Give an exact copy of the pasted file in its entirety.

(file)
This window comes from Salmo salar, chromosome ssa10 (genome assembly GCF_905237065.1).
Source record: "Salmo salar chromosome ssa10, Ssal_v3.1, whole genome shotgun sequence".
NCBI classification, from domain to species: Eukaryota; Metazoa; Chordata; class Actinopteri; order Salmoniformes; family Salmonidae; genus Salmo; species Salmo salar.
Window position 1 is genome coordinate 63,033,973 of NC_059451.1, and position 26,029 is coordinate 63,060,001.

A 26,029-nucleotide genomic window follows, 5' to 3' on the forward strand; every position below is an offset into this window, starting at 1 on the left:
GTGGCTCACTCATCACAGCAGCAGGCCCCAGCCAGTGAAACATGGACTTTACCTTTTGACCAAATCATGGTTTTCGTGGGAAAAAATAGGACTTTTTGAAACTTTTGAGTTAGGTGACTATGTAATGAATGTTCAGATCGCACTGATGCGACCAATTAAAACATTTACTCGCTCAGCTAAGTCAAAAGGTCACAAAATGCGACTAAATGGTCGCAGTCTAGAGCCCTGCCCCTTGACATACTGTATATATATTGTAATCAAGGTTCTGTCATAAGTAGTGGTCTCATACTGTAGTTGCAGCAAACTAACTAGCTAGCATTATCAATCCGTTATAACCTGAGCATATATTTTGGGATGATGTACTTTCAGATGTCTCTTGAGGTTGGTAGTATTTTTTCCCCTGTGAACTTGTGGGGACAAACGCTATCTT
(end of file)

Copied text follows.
This window comes from Salmo salar, chromosome ssa10 (genome assembly GCF_905237065.1).
Source record: "Salmo salar chromosome ssa10, Ssal_v3.1, whole genome shotgun sequence".
NCBI classification, from domain to species: Eukaryota; Metazoa; Chordata; class Actinopteri; order Salmoniformes; family Salmonidae; genus Salmo; species Salmo salar.
Window position 1 is genome coordinate 63,033,973 of NC_059451.1, and position 26,029 is coordinate 63,060,001.

A 26,029-nucleotide genomic window follows, 5' to 3' on the forward strand; every position below is an offset into this window, starting at 1 on the left:
GTGGCTCACTCATCACAGCAGCAGGCCCCAGCCAGTGAAACATGGACTTTACCTTTTGACCAAATCATGGTTTTCGTGGGAAAAAATAGGACTTTTTGAAACTTTTGAGTTAGGTGACTATGTAATGAATGTTCAGATCGCACTGATGCGACCAATTAAAACATTTACTCGCTCAGCTAAGTCAAAAGGTCACAAAATGCGACTAAATGGTCGCAGTCTAGAGCCCTGCCCCTTGACATACTGTATATATATTGTAATCAAGGTTCTGTCATAAGTAGTGGTCTCATACTGTAGTTGCAGCAAACTAACTAGCTAGCATTATCAATCCGTTATAACCTGAGCATATATTTTGGGATGATGTACTTTCAGATGTCTCTTGAGGTTGGTAGTATTTTTTCCCCTGTGAACTTGTGGGGACAAACGCTATCTT